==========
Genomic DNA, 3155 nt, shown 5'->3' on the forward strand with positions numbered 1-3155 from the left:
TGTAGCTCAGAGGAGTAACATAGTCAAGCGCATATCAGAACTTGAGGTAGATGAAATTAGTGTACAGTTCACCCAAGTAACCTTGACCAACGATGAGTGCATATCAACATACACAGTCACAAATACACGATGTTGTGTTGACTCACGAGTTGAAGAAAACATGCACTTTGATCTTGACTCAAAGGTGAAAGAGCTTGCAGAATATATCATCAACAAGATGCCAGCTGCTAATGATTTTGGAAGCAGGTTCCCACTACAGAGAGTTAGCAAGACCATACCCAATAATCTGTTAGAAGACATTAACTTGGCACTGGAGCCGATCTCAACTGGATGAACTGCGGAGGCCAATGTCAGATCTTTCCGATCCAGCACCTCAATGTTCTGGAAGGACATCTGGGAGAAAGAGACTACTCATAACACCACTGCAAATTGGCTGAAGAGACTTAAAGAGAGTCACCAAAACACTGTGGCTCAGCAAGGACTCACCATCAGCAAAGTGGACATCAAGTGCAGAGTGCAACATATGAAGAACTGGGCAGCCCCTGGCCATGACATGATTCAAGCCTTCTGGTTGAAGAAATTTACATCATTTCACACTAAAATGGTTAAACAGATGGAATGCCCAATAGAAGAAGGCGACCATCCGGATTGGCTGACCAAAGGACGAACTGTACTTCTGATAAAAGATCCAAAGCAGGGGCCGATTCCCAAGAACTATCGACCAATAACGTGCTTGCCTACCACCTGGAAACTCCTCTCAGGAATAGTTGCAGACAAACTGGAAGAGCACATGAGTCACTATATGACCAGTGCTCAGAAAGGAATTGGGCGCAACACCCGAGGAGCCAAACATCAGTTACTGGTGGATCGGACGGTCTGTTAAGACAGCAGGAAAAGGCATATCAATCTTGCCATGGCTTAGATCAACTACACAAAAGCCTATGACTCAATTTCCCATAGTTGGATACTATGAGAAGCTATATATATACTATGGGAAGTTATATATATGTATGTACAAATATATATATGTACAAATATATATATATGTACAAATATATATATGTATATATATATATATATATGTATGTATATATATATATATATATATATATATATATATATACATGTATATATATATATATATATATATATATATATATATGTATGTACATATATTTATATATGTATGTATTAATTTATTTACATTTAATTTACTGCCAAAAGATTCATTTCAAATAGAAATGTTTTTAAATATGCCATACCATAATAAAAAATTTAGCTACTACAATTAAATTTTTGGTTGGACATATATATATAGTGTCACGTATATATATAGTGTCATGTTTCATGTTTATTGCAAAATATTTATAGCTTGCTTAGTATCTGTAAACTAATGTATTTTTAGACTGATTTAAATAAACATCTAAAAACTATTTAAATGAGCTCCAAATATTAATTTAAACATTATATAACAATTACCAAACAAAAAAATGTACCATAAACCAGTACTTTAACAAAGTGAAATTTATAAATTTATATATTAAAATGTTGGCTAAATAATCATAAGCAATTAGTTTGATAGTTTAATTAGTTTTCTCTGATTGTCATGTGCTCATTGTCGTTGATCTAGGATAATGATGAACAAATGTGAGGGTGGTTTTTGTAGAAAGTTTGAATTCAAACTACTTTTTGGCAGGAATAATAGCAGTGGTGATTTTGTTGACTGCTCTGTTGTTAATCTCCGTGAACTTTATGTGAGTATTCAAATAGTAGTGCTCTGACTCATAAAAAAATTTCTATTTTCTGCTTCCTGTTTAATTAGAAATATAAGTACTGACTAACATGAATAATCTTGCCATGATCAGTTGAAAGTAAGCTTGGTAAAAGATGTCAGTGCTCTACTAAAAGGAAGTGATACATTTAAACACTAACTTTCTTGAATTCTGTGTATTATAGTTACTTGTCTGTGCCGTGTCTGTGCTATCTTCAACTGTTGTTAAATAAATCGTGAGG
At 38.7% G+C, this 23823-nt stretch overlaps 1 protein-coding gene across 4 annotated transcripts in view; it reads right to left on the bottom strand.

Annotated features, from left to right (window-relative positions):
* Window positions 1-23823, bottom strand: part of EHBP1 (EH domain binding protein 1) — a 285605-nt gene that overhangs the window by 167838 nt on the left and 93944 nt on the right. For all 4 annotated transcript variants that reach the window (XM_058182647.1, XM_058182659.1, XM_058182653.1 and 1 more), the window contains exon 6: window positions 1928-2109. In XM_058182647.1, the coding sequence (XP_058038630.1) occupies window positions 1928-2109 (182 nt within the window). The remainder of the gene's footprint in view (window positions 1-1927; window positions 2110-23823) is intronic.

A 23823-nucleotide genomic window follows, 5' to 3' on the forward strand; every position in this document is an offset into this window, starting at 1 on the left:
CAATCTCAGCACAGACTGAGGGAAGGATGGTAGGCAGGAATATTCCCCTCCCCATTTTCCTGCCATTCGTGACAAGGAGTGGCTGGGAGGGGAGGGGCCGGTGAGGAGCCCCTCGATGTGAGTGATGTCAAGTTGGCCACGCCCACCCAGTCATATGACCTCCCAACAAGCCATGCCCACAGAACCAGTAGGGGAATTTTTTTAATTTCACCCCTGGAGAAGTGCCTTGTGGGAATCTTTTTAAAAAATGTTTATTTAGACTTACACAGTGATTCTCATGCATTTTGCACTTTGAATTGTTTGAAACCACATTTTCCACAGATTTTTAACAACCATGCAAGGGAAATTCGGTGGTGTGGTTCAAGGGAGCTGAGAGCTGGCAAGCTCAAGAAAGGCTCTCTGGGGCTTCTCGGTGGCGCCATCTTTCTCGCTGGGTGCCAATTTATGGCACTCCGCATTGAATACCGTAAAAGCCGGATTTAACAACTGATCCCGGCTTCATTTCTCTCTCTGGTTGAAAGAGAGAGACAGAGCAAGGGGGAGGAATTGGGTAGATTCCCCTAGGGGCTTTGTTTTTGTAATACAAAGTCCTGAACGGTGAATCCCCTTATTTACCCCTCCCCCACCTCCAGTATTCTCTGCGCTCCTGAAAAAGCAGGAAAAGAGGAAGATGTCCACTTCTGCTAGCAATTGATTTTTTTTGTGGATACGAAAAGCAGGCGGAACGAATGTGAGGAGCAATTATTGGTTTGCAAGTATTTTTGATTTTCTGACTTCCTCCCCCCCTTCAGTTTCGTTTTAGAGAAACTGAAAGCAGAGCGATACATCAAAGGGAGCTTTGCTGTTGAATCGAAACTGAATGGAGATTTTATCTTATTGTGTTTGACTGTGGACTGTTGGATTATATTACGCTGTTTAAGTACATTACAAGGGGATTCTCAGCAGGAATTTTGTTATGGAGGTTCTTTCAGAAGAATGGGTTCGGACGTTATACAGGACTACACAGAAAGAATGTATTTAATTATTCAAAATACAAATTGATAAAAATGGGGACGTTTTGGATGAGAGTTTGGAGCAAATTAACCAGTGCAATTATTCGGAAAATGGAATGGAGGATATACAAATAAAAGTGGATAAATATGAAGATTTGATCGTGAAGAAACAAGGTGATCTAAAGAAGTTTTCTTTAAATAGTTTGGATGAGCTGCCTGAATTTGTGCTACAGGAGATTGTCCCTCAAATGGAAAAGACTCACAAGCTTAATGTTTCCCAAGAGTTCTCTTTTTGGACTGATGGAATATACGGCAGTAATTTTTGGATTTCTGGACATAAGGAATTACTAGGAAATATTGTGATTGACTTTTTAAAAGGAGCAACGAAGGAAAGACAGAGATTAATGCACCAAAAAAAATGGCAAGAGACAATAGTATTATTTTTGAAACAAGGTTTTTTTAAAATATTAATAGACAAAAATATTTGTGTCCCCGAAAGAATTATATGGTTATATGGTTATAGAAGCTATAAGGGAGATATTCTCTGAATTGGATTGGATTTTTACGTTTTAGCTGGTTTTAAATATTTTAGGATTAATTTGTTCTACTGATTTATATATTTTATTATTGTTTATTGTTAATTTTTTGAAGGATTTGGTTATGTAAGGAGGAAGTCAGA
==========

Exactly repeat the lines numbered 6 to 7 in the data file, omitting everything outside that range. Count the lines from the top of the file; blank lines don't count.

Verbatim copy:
A 23823-nucleotide genomic window follows, 5' to 3' on the forward strand; every position in this document is an offset into this window, starting at 1 on the left:
CAATCTCAGCACAGACTGAGGGAAGGATGGTAGGCAGGAATATTCCCCTCCCCATTTTCCTGCCATTCGTGACAAGGAGTGGCTGGGAGGGGAGGGGCCGGTGAGGAGCCCCTCGATGTGAGTGATGTCAAGTTGGCCACGCCCACCCAGTCATATGACCTCCCAACAAGCCATGCCCACAGAACCAGTAGGGGAATTTTTTTAATTTCACCCCTGGAGAAGTGCCTTGTGGGAATCTTTTTAAAAAATGTTTATTTAGACTTACACAGTGATTCTCATGCATTTTGCACTTTGAATTGTTTGAAACCACATTTTCCACAGATTTTTAACAACCATGCAAGGGAAATTCGGTGGTGTGGTTCAAGGGAGCTGAGAGCTGGCAAGCTCAAGAAAGGCTCTCTGGGGCTTCTCGGTGGCGCCATCTTTCTCGCTGGGTGCCAATTTATGGCACTCCGCATTGAATACCGTAAAAGCCGGATTTAACAACTGATCCCGGCTTCATTTCTCTCTCTGGTTGAAAGAGAGAGACAGAGCAAGGGGGAGGAATTGGGTAGATTCCCCTAGGGGCTTTGTTTTTGTAATACAAAGTCCTGAACGGTGAATCCCCTTATTTACCCCTCCCCCACCTCCAGTATTCTCTGCGCTCCTGAAAAAGCAGGAAAAGAGGAAGATGTCCACTTCTGCTAGCAATTGATTTTTTTTGTGGATACGAAAAGCAGGCGGAACGAATGTGAGGAGCAATTATTGGTTTGCAAGTATTTTTGATTTTCTGACTTCCTCCCCCCCTTCAGTTTCGTTTTAGAGAAACTGAAAGCAGAGCGATACATCAAAGGGAGCTTTGCTGTTGAATCGAAACTGAATGGAGATTTTATCTTATTGTGTTTGACTGTGGACTGTTGGATTATATTACGCTGTTTAAGTACATTACAAGGGGATTCTCAGCAGGAATTTTGTTATGGAGGTTCTTTCAGAAGAATGGGTTCGGACGTTATACAGGACTACACAGAAAGAATGTATTTAATTATTCAAAATACAAATTGATAAAAATGGGGACGTTTTGGATGAGAGTTTGGAGCAAATTAACCAGTGCAATTATTCGGAAAATGGAATGGAGGATATACAAATAAAAGTGGATAAATATGAAGATTTGATCGTGAAGAAACAAGGTGATCTAAAGAAGTTTTCTTTAAATAGTTTGGATGAGCTGCCTGAATTTGTGCTACAGGAGATTGTCCCTCAAATGGAAAAGACTCACAAGCTTAATGTTTCCCAAGAGTTCTCTTTTTGGACTGATGGAATATACGGCAGTAATTTTTGGATTTCTGGACATAAGGAATTACTAGGAAATATTGTGATTGACTTTTTAAAAGGAGCAACGAAGGAAAGACAGAGATTAATGCACCAAAAAAAATGGCAAGAGACAATAGTATTATTTTTGAAACAAGGTTTTTTTAAAATATTAATAGACAAAAATATTTGTGTCCCCGAAAGAATTATATGGTTATATGGTTATAGAAGCTATAAGGGAGATATTCTCTGAATTGGATTGGATTTTTACGTTTTAGCTGGTTTTAAATATTTTAGGATTAATTTGTTCTACTGATTTATATATTTTATTATTGTTTATTGTTAATTTTTTGAAGGATTTGGTTATGTAAGGAGGAAGTCAGA